• Certain circumstances in the novel — primarily, Claire’s relationship with Frank — lack in development, leaving readers in moral dilemmas that never quite come around fullyLook, guys, I don’t want to give too much away; but Claire’s relationship with Frank is absolutely bewildering. I had a hard time wrapping my head around their marriage and the subsequent challenges they faced.

Ultimately, there were a few things in the first book that I found lacking, but I was so wrapped up in Claire’s story, it’s taken me a few months to write this review without simply gushing. And that, in and of itself, should tell you just how fantastic Outlander really is. I’ve since read the second book, Dragonfly in Amber, and though it moves more slowly, I found myself greatly appreciative of Gabaldon’s efforts to create a complex and winding narrative, with the loose ends neatly gathered by the last page. In fact, I couldn’t wait to start the third book, but my buddies suggested we hold off for a bit, and I’m begrudgingly complying. 😉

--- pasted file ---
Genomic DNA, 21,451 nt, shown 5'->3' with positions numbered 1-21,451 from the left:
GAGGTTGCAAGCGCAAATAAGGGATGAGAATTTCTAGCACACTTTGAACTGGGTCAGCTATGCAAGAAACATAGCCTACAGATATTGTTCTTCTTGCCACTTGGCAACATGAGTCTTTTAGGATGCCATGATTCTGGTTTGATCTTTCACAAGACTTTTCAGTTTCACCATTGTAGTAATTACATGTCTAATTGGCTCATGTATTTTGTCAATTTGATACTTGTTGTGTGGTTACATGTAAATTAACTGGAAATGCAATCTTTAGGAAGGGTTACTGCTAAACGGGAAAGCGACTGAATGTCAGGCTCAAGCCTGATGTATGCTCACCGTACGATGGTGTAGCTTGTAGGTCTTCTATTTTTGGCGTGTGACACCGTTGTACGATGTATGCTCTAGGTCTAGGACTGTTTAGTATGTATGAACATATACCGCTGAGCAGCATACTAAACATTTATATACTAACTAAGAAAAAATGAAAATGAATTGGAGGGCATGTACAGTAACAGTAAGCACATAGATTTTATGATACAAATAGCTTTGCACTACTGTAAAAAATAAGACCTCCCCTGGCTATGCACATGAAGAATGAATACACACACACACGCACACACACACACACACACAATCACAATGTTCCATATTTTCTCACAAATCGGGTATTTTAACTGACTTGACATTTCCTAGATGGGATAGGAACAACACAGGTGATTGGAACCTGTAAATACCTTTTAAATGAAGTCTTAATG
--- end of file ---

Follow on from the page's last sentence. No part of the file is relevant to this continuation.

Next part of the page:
Overall: 4.5 stars.

Bottom line: If you’re interested in a compelling, engrossing adventure series with great character and plot development and not too bothered by the doings of fictional characters, this is a great series to dive into. If you’re deep into analysis and have a proclivity for picking apart anything that might seem to be less-than-feminist in spirit, steer clear.


Review: Bring Me Back

One of summer’s most-hyped releases hit the shelves last Tuesday, and I was fortunate enough to have received and early copy for reviewing from St. Martin’s Press. The good news: Bring Me Back by B.A. Paris is a fast read. One might even call it a page-turner. The ARC came in at just 230 pages, although the finished edition is a bit longer (due to formatting, etc.). I read it in just a few hours, so I don’t feel so bad about the bad news, which is this: Bring Me Back is another run-of-the-mill thriller in a market oversaturated with relatively unoriginal concepts and one-dimensional characters.

I’ll admit that I was engrossed enough to keep reading, so it wasn’t all bad. The plot was compelling, if not a touch cliche. Writing was simplistic, but that’s pretty par for the course with thrillers these days.